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Improving survival outcomes for young people living with cancer

5 Apr, 2017

Improving survival outcomes for young people living with cancer

Every year 180-200 adolescents and young adults (AYA) in New Zealand are told they have cancer. Survival rates for New Zealand adolescents lag behind international comparisons by 7%. This means in the past 10 years, 49 more 15-19-year-old New Zealanders have died of cancer than we would expect. Thirty four of these deaths (69%) were Māori or Pacific youth, even though they account for less than 30% of cancer diagnoses in this age group.

Over the past 20 years, the improvements in both paediatric and adult cancer survival rates have not been mirrored in the adolescent population. Differences in biology, diagnostic delay, tolerance to therapy, location of treatment and discrepancies in treatment strategy all contribute to poor outcomes and young people either not receiving treatment early enough or not completing their treatment.

At CanTeen, we know that’s not acceptable! And we are not alone.

For the past three years, with the backing of the Ministry of Health, some of the country’s leading minds in Adolescent and Young Adult cancer have been working towards a better future for young cancer patients in New Zealand.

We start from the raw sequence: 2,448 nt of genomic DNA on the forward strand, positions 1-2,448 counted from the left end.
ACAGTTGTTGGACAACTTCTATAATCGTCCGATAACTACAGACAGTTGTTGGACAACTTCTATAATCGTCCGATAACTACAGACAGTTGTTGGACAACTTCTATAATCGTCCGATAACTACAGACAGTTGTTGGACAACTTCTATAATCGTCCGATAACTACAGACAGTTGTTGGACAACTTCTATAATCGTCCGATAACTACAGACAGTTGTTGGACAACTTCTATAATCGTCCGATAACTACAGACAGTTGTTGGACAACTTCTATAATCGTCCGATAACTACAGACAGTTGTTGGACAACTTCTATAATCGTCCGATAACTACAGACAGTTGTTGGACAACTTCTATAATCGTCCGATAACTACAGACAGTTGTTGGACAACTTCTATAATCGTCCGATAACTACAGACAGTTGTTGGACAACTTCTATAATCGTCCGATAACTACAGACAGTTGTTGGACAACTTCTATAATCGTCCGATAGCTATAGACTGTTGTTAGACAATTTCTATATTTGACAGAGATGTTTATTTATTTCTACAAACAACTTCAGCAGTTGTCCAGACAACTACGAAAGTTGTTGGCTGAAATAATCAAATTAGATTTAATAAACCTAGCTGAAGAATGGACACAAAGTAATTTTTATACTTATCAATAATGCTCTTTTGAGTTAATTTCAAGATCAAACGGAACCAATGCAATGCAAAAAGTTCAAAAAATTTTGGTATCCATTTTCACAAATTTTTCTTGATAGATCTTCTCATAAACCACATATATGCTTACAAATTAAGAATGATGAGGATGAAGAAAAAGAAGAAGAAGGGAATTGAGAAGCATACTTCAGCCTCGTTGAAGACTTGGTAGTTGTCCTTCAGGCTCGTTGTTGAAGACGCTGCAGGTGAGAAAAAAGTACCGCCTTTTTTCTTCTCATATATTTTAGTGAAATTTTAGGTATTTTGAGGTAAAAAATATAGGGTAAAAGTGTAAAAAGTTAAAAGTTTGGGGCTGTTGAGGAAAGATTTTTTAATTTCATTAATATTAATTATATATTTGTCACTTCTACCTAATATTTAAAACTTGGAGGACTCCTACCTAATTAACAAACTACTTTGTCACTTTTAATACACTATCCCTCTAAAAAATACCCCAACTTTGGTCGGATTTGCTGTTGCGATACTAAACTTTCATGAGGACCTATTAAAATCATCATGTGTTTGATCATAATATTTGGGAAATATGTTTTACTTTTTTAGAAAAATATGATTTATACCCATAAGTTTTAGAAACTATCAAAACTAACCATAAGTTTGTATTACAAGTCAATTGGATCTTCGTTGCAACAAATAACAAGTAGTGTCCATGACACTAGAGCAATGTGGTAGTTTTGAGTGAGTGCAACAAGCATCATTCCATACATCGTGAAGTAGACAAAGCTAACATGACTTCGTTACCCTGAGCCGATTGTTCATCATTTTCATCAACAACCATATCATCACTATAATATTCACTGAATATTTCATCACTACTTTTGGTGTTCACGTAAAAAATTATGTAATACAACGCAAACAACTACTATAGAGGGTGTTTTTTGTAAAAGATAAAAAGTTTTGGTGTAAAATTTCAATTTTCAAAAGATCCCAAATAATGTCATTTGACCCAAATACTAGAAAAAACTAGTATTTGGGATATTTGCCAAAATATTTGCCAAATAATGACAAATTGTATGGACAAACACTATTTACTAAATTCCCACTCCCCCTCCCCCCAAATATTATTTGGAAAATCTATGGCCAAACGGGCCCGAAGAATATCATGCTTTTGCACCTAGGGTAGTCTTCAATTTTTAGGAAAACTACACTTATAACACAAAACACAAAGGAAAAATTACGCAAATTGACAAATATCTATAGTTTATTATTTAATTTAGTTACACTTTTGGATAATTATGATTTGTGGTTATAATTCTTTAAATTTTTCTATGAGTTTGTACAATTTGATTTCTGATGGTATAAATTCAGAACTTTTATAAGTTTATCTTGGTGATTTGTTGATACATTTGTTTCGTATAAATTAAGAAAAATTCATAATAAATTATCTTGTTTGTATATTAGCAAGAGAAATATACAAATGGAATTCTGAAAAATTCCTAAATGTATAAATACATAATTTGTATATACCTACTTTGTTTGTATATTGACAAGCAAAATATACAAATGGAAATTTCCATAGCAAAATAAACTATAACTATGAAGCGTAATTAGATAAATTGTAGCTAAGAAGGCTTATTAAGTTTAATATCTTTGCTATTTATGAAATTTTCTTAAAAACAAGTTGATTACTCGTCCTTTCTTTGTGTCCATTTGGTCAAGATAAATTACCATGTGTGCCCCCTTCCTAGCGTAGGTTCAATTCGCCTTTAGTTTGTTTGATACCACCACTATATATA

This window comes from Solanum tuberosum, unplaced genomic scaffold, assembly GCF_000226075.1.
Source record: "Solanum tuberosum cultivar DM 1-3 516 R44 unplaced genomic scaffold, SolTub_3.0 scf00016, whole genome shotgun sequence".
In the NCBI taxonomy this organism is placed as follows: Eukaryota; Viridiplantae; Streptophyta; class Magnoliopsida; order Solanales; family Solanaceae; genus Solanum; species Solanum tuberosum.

And CanTeen has been present from day one, providing an authoritative, clear voice of the unique needs of teenagers and young adults, ensuring that any changes to treatment guidelines reflect the real challenges young cancer patients have experienced.

What has been developed is a set of standards for the care of young people with cancer. These Standards of Care are based on strong evidence and best practice. They set out the level of service that young people with cancer should have access to. They will guide quality improvement initiatives locally and nationally. The standards of care will sit alongside the Ministry of Health’s 11 National Tumour Standards, to ensure that AYA patients with particular tumour types receive both best practice and age-appropriate care.

On 12 May 2017 these Standards will be launched to health providers and the general public in an event created with CanTeen and the AYA Cancer Network Aotearoa, the Ministry of Health funded organisation tasked with improving the survival rates of young people with cancer.

The programme will include the voice of, and entertainment by, young people, the presentation of the young person’s version of the standards of care, information around the implementation and a ministerial address by the Minister of Health, Hon Dr Jonathan Coleman.

“I found a lump. The doctor told me it was a symptom of my depression and gave me antibiotics to treat it. It was cancer” Read Esther’s story here.

For more information on the new Standards of Care, contact us or visit AYA Cancer Network Aotearoa.

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